The Acting President, Jennifer Sawyer, and the Executive of Squash South Africa are acutely aware of the challenging times which are facing every individual in South Africa – be it economically, psychologically, physically, and emotionally. The Covid-19 virus has struck world wide – it seems surreal and as has been stated in the media and on TV, it is a “War against an invisible enemy.”
We are aware that clubs, like all sporting facilities, are struggling as they are closed: squash coaches as coaches in all federations, are unable to earn an income – a scary and perturbing situation. The number of infected persons in South Africa is on the rise as is the number of deaths but thankfully not as high as Italy, Spain, the UK, and the USA. The stringent lockdown rules may have contributed to this and the safety, health, and lives of all South Africans are the prime focus.
There are a number of petitions circulating, of which we are aware. The decision to impose the lockdown, to extend it, and ultimately to lift it, is the responsibility of the President and the Government. They are guided by various panels of experts. Included on the sports panel advising the Government is highly respected Dr. Jon Patricious, Associate Professor in the Health Department at Wits University. He has wide experience as team physician to school, club, provincial, and international sports teams in rugby, cricket, soccer, athletics, and basketball as well as having been a member of the S A Cricket and S A Rugby medical health committees and the Discovery Rookies Comrades Marathon Panel of experts.
Neither World Squash Federation nor Squash South Africa may lift the lockdown and allow squash to be played or to allow coaches to coach. Recreational driving is only allowed in Level 2.
A member of the Squash South Africa Alison Burchell, who is based in the UK contributed the points below which are well worth considering:
“On the opening up again, this is far more complex as there is information about the virus we do not know. This makes things very complex. So some issues for us – and it is a discussion happening in the UK as well:
- Social distancing for players – impossible – for spectators is possible
- If indeed the virus can spread through breath, if players are breathing hard in a confined space, this could be a problem. So we have eye protection. Would a mask be possible particularly playing at altitude?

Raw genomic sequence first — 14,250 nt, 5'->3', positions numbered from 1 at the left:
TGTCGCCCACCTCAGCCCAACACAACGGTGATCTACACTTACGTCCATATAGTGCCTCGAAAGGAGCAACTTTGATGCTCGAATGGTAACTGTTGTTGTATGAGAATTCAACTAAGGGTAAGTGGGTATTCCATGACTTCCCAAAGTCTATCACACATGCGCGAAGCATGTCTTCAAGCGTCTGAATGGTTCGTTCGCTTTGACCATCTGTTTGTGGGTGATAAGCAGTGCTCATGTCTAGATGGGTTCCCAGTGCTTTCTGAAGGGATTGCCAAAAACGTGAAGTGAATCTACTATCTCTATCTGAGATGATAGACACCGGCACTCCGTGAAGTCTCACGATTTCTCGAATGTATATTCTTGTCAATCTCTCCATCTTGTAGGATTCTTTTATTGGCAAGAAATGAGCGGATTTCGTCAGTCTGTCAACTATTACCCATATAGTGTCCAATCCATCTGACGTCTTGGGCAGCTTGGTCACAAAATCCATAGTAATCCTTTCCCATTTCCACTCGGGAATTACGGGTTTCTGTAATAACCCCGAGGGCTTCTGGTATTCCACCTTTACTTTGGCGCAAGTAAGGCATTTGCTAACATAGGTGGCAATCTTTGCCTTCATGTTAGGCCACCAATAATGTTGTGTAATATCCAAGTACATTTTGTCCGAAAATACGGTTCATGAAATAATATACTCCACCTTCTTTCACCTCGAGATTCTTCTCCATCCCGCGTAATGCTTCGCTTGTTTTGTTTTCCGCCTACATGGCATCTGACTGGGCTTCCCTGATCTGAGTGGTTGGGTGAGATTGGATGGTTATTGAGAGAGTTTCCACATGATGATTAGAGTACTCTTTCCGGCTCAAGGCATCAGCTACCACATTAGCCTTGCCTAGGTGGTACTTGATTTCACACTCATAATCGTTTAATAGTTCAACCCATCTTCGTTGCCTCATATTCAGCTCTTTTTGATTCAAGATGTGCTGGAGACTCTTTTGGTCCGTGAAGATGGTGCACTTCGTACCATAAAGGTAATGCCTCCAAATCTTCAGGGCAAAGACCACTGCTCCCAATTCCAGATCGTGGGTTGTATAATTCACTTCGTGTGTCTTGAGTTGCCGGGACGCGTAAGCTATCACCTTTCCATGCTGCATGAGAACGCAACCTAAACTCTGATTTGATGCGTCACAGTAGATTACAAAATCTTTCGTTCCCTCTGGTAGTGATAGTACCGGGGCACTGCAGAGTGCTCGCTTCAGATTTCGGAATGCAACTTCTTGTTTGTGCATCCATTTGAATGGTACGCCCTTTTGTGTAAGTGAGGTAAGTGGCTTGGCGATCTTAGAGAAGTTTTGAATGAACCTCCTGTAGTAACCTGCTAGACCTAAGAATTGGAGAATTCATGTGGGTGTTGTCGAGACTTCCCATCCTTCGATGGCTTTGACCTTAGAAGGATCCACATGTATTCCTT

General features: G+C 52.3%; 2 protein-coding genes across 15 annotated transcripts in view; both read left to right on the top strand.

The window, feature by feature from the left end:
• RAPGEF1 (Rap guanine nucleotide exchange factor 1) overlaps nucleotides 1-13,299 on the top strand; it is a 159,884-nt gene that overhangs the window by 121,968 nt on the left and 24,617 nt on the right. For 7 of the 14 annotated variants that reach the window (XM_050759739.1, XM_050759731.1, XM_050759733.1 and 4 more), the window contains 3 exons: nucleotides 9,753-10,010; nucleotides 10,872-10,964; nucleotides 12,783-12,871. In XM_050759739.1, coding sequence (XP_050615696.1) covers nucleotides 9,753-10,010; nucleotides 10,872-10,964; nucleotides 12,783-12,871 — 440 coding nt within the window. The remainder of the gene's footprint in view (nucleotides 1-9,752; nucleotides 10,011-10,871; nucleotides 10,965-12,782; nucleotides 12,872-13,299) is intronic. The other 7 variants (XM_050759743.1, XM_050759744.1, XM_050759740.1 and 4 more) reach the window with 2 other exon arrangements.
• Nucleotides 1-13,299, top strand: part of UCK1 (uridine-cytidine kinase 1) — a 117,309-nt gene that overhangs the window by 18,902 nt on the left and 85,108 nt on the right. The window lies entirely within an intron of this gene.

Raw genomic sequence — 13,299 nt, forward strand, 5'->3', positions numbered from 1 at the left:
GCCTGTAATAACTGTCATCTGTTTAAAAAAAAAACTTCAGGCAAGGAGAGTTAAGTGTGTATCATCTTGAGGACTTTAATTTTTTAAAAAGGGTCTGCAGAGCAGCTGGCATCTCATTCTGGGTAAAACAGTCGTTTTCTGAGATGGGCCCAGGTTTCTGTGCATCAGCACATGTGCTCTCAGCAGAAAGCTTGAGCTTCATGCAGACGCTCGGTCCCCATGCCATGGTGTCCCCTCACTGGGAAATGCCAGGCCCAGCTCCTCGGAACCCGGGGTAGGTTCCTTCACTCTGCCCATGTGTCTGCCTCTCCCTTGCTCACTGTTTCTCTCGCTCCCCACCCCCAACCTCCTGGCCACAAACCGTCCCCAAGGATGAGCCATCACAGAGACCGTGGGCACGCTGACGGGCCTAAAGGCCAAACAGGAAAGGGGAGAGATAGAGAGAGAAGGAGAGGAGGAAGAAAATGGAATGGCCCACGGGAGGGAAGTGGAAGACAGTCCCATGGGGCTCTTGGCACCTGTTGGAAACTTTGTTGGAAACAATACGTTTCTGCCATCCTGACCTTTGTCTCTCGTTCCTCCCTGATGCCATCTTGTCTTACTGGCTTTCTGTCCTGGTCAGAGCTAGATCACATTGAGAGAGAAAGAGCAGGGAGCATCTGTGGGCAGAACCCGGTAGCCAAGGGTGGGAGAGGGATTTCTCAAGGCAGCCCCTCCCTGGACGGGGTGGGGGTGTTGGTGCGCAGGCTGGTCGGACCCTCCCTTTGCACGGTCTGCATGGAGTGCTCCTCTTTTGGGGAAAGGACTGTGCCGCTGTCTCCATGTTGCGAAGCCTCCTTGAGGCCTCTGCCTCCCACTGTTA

- Sweat is an issue but could be addressed by the player wiping the floor rather than someone else. Allowing more time between points to clean up sweat on the player and elsewhere is possible. Do we say players need to wash hands during the breaks or use hand sanitiser before they go back on court?
- Insurance and liability? If Squash SA says it is OK to play and someone can prove that they were infected via a sanctioned game or event and in the worst-case scenario passes away, will we be liable in any way? If so, how do we protect ourselves? This would be particularly the case if we take this opportunity to say yes, we can go back to play. If anything, we would probably need to maintain an approach of “at your own risk”.
- If someone is asymptomatic and still infects someone or some people, what do we do? So even having temperature checks at the door will not suffice but an actual test will/may. So do we say every player has to test negative first? This would have to be paid by them. Even so, this should be done regularly as someone can be infected later.
- Some people seem to be testing positive again after they test negative i.e. in some countries, people test positive and are treated then released when they test negative e.g. twice over 2 or 3 days but then test positive a bit later.
- There is nothing that indicates how long a person is infectious for although apparently Korea is doing some research on how long the virus lasts in a petri dish. How long does that mean it lasts in the body – indications seem to be that the virus cells eventually break down.
- There is nothing that says when exactly people become infectious either.
- The virus seems to infect children in a different way from adults so this does not help us say certain age groups can go back to play.
- How do we manage coaching in terms of social distancing?
- With the WHO saying that certificates for those who have had the virus are not reliable, we cannot necessarily follow a process similar for those who have had and those who are testing negative.”
A difficult one.
I really want to emphasize that Squash South Africa is well aware of the financial challenges for clubs and coaches – and of all the frustrated players who want to just get back on court! BUT we need to abide by the Government regulations and stay safe, healthy, and alive.